Artificial sweeteners are low-calorie, or calorie-free chemical substances, that are used instead of sugar to sweeten foods, drinks and a multitude of other products. Most are synthetic, i.e. man-made but others are derived from naturally occurring substances, such as herbs or even sugar itself.
The most common types are:
- acesulfame K
Typically, these sweeteners are some 200 times sweeter than sugar, with sucralose being 650 times sweeter.
What are they good for though; what’s the point of them? Well from the food manufacturers perspective, the big advantage of artificial sweeteners is that they are much cheaper than sugar and sugar-based sweeteners. Then there’s the fact they are literally hundreds of times sweeter – this means in terms of bulk they are much smaller, and thus easier and cheaper to transport. Yet another plus for the manufacturers is the fact these sweeteners are virtually calorie free. This enables them to produce foods for the health market and quite truthfully advertize them as low-sugar products. Whether they are actually healthy though is another question and depends on what else is in them!
For the consumer, artificial sweeteners are useful alternatives to sugar because they add virtually no calories to a person’s diet. Also, because of their intense sweetness, only a fraction of artificial sweetener is needed compared with sugar. This makes them tailor-made for people who are trying to lose weight. They are also a godsend for people with diabetes as they provide sweetness without the attendant rise in blood sugar levels found with sugar.
Now we come to the big question – the one to which no one seems able to give a definitive answer. This is, of course, are artificial sweeteners safe to eat? And the reason no one can answer it is that no one really knows for sure. Government bodies across the world swear they are, as do the food manufacturers (predictably). For example, the American Heart Association (AHA) and American Diabetes Association (ADA) have both approved the use of artificial sweeteners in place of sugar as a means of combating obesity, metabolic syndrome and diabetes. These are all well known risk factors for heart disease.
However, many experts are not so sure. One concern is that people who use artificial sweeteners may simply replace the calories they have thus lost with calories from other sources, so negating any weight loss or health benefits. They may think because they’ve stopped eating doughnuts, it’s ok to drink Pepsi.
Another concern is that artificial sweeteners can change the way we taste food because they are so much more potent. It is thought that frequent consumption of them can overstimulate our sugar receptors and, in so doing, reduce our tolerance for more complex tastes. This can cause people who routinely eat these artificial sweeteners to start finding less intensely sweet foods, such as fruit, less appealing and unsweet foods, such as vegetables, positively unpalatable.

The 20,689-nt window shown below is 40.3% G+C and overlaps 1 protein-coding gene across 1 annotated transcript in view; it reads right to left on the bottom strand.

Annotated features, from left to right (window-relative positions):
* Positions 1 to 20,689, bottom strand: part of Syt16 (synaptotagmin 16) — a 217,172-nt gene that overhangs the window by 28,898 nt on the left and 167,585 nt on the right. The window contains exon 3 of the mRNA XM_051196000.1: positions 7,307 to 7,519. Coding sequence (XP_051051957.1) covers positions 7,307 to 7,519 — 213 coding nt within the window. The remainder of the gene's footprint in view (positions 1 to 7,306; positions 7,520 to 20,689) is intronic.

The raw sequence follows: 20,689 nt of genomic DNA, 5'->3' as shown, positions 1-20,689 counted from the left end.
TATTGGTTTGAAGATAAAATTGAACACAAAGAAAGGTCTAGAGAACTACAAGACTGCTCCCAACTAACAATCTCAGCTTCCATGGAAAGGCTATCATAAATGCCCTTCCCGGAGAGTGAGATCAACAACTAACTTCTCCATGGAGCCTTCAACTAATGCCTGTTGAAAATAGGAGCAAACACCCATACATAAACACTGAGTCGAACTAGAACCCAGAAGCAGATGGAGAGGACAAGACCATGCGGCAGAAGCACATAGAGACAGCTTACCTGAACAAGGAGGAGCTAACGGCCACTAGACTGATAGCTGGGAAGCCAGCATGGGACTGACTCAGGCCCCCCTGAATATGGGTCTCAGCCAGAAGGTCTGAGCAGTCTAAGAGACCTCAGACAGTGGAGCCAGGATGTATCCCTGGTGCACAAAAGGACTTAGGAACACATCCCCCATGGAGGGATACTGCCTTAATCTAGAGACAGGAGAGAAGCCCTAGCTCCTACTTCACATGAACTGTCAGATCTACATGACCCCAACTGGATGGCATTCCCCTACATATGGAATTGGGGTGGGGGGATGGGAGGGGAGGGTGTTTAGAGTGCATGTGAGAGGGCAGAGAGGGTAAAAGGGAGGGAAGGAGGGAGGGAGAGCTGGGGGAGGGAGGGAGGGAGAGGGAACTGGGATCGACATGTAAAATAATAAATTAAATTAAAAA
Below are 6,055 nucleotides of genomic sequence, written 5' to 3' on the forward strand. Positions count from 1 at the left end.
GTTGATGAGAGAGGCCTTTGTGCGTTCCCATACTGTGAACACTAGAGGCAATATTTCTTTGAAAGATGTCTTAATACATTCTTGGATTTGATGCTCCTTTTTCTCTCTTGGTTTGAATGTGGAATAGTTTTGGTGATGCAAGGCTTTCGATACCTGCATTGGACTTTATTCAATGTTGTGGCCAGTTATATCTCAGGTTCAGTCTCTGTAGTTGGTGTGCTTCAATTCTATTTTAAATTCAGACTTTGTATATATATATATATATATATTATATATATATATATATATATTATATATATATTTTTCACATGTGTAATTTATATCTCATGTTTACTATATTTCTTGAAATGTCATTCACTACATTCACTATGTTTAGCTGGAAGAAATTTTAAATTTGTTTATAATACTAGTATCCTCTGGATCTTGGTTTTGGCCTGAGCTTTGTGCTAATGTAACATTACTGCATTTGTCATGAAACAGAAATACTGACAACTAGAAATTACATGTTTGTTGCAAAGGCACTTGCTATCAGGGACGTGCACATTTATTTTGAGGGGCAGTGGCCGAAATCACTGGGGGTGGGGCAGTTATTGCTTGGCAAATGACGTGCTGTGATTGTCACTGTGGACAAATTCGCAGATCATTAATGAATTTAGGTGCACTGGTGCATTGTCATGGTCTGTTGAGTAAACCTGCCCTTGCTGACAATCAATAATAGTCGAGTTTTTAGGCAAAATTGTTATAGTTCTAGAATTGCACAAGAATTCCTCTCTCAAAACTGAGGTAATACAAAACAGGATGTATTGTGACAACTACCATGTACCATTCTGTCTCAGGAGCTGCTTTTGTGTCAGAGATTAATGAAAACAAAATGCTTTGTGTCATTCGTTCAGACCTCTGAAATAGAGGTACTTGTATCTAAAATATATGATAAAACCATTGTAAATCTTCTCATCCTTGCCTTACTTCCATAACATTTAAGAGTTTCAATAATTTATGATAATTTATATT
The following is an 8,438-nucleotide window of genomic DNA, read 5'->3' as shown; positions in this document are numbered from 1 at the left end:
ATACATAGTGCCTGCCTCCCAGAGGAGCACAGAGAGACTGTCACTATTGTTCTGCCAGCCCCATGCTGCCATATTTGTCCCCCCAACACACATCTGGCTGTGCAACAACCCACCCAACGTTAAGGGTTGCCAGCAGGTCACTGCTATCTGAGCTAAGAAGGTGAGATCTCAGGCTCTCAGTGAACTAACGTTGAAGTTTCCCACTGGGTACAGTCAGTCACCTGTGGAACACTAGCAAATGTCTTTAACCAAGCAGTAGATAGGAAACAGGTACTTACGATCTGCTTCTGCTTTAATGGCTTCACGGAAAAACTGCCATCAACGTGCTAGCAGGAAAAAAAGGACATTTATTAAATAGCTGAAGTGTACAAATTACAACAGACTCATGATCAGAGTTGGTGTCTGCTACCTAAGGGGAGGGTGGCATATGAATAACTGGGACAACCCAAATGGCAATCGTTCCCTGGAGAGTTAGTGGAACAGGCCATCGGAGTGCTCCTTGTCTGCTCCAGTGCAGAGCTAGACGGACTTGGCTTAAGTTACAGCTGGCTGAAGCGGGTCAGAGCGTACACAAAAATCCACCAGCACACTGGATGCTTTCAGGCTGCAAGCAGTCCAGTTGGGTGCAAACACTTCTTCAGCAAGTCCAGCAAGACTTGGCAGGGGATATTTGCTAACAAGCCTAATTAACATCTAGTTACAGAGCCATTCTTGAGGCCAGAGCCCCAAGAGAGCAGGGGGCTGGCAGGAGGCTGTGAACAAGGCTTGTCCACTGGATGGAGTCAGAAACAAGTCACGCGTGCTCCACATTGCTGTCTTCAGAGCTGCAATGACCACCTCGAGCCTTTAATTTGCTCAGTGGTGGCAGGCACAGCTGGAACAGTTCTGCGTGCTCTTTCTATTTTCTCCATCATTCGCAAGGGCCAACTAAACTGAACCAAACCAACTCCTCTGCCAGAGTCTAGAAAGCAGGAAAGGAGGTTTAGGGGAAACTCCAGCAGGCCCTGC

In other words, over-use of artificial sweeteners can make people shun healthy nutritious foods in favor of artificially flavored foods that have much lower nutritional value.
And there’s more. Studies have shown that artificial sweeteners can prevent people from associating sweetness with calorie intake. This makes them deliberately choose to eat sweet, nutrient-deficient food rather than savory and more nutritious food – the result of course is an increase in weight.
The above makes it clear that artificial sweeteners in themselves do not cause health issues. At least not as far as we know – don’t forget that many of them haven’t been around long enough for their long-term effects to be have been fully evaluated. What is beyond dispute, however, is the way they can affect the way some people think about food, actually change how they react to the taste of food, and can trick them into thinking they are eating more healthily than they actually are.
The problem for those of us concerned about the safety aspect of eating artificial sweeteners, is the fact that in todays world it is extremely difficult not to – they are in virtually every foodstuff we eat. They’re also in everyday products that you would never expect – toothpaste being a typical example.
All we can really do is to limit the amount of these sweeteners we eat as much as possible.